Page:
Effectiveness of Graphic-aided Portable Changeable Message Signs in Reducing Vehicle Speeds in Highway Work Zones

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Transportation Research Part C: Emerging Technologies

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Portable changeable message signs (PCMSs) have been employed in highway work zones as a temporary traffic control device for decades in the United States. Results of previous research showed that the traditional text-based PCMS had several limitations, such as having a short range of legibility and being difficult to read by elderly and non-English-speaking drivers. A few simulation studies indicated that using graphic-aided PCMSs could likely overcome these limitations. This paper presents the results of field experiments that were conducted to determine the effectiveness of graphic-aided PCMS in reducing vehicle speeds in the upstream of highway work zones. In field experiment Phase I, a full-matrix PCMS was programmed to display a work zone graphic and a flagger graphic, which were similar to the W21-1 sign and W20-7 sign, respectively, specified by the Manual on Uniform Traffic Control Devices. In field experiment Phase II, the PCMS was programmed to display two alternative work zone graphics along with the original work zone graphic. 1115 and 1600 valid vehicle speed data were collected during field experiments Phase I and Phase II, respectively. The results of data analysis suggested that graphic-aided PCMSs reduced mean vehicle speeds between 13% and 17% in the upstream of a work zone. This study provided valuable knowledge to government agencies and the transportation industry on how to regulate and implement graphic-aided PCMS in highway work zones.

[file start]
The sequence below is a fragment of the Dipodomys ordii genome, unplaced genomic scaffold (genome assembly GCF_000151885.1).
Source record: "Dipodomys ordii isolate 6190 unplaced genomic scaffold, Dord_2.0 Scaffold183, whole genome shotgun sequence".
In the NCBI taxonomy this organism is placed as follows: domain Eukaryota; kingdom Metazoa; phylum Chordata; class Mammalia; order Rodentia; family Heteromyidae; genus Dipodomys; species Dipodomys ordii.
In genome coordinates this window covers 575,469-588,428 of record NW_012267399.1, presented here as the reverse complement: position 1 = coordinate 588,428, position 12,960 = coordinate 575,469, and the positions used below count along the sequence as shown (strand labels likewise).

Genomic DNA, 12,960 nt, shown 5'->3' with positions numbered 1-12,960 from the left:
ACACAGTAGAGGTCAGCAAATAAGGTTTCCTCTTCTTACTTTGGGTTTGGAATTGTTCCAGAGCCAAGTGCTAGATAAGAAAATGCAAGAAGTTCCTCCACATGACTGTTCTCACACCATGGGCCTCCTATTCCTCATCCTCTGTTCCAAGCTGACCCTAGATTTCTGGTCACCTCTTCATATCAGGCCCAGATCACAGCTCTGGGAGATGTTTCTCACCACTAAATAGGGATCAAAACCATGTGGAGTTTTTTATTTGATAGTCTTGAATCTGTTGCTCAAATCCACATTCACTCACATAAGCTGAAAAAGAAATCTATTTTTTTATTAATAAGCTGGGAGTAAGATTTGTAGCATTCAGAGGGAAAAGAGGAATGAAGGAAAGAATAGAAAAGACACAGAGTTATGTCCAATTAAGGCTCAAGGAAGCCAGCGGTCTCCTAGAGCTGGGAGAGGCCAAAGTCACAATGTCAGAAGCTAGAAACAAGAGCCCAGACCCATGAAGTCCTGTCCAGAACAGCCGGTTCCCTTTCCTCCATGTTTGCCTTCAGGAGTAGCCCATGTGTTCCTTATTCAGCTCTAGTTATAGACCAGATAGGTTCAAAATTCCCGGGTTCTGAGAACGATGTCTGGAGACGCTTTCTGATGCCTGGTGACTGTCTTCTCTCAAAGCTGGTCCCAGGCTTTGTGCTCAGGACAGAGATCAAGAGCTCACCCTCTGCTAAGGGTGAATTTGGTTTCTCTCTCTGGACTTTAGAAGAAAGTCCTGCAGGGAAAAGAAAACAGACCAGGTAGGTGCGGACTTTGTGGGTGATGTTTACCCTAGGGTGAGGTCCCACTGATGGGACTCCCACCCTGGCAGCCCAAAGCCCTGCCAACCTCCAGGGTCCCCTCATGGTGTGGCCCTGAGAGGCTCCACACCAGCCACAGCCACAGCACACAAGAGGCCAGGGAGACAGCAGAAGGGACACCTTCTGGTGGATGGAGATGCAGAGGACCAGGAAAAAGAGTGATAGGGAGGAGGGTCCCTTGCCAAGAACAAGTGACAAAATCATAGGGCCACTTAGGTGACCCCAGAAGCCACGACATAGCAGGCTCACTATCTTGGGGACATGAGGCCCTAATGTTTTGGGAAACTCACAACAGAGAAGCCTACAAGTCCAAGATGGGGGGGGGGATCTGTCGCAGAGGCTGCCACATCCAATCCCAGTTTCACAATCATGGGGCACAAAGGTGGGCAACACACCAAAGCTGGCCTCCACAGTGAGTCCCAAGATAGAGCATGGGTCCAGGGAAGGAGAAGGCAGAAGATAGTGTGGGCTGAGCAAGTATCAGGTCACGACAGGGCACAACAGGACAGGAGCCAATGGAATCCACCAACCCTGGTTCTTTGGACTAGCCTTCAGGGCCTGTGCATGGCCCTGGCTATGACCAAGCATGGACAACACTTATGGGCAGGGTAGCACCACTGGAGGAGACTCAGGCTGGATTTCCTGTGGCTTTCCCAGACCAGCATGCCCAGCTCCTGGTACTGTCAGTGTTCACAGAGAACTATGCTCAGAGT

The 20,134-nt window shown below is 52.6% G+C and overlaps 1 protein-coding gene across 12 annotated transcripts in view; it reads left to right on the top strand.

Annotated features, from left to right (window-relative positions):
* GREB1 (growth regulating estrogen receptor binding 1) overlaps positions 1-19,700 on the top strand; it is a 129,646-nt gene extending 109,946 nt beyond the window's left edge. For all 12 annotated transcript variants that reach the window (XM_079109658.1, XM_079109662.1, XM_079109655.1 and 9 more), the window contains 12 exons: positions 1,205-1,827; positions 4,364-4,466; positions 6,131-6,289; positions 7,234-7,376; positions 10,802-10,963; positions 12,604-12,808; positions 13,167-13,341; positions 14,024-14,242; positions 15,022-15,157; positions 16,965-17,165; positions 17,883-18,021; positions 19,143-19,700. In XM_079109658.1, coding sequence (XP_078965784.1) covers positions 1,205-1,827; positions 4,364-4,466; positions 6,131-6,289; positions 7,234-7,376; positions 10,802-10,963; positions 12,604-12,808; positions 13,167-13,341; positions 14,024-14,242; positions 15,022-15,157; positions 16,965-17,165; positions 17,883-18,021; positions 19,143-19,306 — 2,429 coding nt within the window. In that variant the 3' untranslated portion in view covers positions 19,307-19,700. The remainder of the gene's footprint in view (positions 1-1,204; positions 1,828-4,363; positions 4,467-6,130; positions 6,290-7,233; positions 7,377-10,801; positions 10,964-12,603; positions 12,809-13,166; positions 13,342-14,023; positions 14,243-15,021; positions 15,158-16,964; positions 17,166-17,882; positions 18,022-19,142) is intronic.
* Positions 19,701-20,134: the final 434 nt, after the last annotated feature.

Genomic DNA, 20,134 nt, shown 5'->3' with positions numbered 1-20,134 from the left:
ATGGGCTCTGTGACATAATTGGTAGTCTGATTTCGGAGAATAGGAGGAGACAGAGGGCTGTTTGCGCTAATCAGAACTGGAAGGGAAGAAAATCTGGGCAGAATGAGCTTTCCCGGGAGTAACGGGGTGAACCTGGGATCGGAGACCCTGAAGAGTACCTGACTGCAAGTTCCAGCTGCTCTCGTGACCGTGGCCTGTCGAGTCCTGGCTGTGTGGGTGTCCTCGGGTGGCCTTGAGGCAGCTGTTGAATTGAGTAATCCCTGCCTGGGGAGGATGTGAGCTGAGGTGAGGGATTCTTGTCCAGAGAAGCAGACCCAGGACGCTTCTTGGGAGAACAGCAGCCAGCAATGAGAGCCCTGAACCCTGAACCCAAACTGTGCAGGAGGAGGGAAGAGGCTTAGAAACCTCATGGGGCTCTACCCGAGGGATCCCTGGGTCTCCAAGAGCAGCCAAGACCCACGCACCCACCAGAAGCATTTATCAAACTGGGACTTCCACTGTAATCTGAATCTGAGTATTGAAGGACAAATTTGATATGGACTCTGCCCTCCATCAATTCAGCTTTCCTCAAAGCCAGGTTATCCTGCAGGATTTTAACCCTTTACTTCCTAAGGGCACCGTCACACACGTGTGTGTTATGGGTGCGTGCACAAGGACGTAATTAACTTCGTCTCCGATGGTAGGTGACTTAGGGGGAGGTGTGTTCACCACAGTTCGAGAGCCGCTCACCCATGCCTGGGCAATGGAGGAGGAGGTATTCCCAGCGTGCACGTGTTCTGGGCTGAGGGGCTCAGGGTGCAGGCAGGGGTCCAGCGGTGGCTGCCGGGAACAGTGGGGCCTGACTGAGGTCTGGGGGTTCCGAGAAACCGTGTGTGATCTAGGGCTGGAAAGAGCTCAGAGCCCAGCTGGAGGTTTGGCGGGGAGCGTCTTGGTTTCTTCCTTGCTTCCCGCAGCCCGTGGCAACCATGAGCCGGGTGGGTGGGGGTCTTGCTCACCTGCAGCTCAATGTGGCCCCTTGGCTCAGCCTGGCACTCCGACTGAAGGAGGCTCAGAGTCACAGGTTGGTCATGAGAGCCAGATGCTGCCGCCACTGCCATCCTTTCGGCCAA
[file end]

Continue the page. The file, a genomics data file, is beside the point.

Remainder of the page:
Transportation Research Part C: Emerging Technologies, Vol. 48 (November 2014): 311-321. DOI.

Yong Bai was affiliated with North Dakota State University at the time of publication.